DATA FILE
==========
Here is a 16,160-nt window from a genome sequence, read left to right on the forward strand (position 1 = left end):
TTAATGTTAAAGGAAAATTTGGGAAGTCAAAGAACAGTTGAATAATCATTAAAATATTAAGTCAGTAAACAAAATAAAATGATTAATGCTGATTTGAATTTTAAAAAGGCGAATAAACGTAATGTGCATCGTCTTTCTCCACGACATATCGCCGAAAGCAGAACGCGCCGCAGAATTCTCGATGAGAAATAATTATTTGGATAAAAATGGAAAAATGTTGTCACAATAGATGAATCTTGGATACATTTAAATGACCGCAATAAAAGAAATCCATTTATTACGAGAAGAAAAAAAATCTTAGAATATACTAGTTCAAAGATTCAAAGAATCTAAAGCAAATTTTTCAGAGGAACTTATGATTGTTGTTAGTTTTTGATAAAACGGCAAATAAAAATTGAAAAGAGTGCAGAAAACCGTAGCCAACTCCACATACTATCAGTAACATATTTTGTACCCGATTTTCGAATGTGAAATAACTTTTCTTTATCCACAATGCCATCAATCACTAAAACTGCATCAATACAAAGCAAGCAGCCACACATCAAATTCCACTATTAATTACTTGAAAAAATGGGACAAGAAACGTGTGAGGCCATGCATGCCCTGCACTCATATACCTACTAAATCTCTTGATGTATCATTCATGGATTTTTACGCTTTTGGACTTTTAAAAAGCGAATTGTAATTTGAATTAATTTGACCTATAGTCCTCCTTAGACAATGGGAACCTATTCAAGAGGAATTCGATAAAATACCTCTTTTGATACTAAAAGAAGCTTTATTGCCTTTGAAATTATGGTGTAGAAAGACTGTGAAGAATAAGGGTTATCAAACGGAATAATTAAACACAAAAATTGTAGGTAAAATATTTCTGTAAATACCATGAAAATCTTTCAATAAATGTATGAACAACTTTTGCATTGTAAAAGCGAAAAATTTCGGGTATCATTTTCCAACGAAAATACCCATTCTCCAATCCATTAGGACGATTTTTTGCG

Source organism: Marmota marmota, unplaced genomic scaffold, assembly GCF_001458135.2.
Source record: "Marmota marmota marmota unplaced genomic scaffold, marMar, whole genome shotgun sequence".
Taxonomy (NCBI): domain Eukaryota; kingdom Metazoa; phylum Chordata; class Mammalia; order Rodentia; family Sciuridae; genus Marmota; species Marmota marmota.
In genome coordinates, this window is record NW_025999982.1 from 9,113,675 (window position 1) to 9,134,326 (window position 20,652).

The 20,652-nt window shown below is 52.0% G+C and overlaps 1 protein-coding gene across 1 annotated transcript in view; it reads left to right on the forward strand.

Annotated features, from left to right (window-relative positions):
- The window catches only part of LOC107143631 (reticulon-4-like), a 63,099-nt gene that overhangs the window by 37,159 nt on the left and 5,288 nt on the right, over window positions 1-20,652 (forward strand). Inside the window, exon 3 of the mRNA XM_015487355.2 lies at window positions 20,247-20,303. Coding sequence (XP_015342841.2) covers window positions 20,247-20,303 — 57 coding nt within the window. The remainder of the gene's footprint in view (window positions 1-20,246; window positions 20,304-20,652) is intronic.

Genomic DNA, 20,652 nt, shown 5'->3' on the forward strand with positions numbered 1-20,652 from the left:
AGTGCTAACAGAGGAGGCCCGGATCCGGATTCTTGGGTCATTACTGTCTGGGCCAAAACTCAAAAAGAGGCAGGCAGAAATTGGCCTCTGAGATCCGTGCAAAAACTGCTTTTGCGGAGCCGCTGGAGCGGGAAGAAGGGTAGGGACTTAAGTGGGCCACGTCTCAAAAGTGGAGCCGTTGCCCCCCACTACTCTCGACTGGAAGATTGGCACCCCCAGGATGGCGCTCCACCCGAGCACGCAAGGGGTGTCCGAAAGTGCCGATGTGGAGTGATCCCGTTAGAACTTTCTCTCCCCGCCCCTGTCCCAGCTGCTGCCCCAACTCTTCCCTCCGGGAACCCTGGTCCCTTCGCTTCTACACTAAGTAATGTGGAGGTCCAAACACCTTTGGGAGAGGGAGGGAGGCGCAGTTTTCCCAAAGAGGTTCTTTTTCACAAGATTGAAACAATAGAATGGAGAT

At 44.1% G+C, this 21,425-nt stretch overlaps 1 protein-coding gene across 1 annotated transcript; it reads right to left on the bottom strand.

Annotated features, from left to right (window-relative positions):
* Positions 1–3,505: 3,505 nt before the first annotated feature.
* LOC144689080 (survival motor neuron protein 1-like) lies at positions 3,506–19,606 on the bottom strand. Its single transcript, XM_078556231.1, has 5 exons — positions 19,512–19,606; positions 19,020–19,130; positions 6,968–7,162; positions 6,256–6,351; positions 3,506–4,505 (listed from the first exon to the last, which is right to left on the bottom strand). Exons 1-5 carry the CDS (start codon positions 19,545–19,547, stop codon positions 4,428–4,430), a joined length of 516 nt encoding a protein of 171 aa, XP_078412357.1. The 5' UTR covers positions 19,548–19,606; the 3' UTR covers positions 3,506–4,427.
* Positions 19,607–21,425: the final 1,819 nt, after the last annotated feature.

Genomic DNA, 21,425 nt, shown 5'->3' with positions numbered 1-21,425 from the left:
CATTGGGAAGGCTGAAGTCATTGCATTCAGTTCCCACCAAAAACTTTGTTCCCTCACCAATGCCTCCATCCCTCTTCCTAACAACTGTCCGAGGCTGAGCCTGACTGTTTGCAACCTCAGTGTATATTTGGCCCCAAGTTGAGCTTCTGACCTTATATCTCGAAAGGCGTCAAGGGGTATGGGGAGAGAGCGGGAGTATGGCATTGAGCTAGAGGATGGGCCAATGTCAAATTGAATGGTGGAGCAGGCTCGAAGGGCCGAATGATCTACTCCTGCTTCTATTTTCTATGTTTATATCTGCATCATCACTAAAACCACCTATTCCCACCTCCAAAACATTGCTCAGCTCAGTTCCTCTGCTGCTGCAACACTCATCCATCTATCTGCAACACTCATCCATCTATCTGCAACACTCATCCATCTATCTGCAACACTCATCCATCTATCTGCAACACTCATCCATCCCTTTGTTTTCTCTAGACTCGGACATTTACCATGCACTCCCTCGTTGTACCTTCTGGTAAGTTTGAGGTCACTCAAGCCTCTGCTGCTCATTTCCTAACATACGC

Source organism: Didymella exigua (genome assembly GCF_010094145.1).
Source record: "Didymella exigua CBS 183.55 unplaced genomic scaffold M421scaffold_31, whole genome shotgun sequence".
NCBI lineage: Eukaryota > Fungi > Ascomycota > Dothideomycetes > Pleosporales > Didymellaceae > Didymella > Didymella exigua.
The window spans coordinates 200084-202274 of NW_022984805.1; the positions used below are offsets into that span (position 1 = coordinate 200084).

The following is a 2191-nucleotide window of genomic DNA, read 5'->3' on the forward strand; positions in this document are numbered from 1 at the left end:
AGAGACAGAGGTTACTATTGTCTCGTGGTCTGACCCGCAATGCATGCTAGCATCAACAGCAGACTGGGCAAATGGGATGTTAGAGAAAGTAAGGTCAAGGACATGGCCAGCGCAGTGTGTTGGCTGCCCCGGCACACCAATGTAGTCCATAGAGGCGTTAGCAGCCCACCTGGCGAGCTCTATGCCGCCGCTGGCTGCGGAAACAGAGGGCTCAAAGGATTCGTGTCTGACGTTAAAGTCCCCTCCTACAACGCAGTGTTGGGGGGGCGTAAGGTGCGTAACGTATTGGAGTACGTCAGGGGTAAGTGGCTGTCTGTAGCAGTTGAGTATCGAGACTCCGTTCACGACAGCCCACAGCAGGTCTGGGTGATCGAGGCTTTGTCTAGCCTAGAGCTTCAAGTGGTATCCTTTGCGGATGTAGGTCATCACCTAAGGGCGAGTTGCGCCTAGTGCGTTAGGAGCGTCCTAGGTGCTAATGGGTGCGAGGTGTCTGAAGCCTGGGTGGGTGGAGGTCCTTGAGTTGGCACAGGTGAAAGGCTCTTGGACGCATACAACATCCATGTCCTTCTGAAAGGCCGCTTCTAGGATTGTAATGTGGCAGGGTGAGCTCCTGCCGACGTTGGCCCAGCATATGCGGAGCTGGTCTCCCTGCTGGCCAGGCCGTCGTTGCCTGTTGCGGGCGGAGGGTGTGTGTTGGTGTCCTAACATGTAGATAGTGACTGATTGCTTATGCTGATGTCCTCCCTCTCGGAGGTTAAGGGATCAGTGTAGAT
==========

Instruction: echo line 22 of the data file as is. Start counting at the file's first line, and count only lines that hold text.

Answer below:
The window spans coordinates 200084-202274 of NW_022984805.1; the positions used below are offsets into that span (position 1 = coordinate 200084).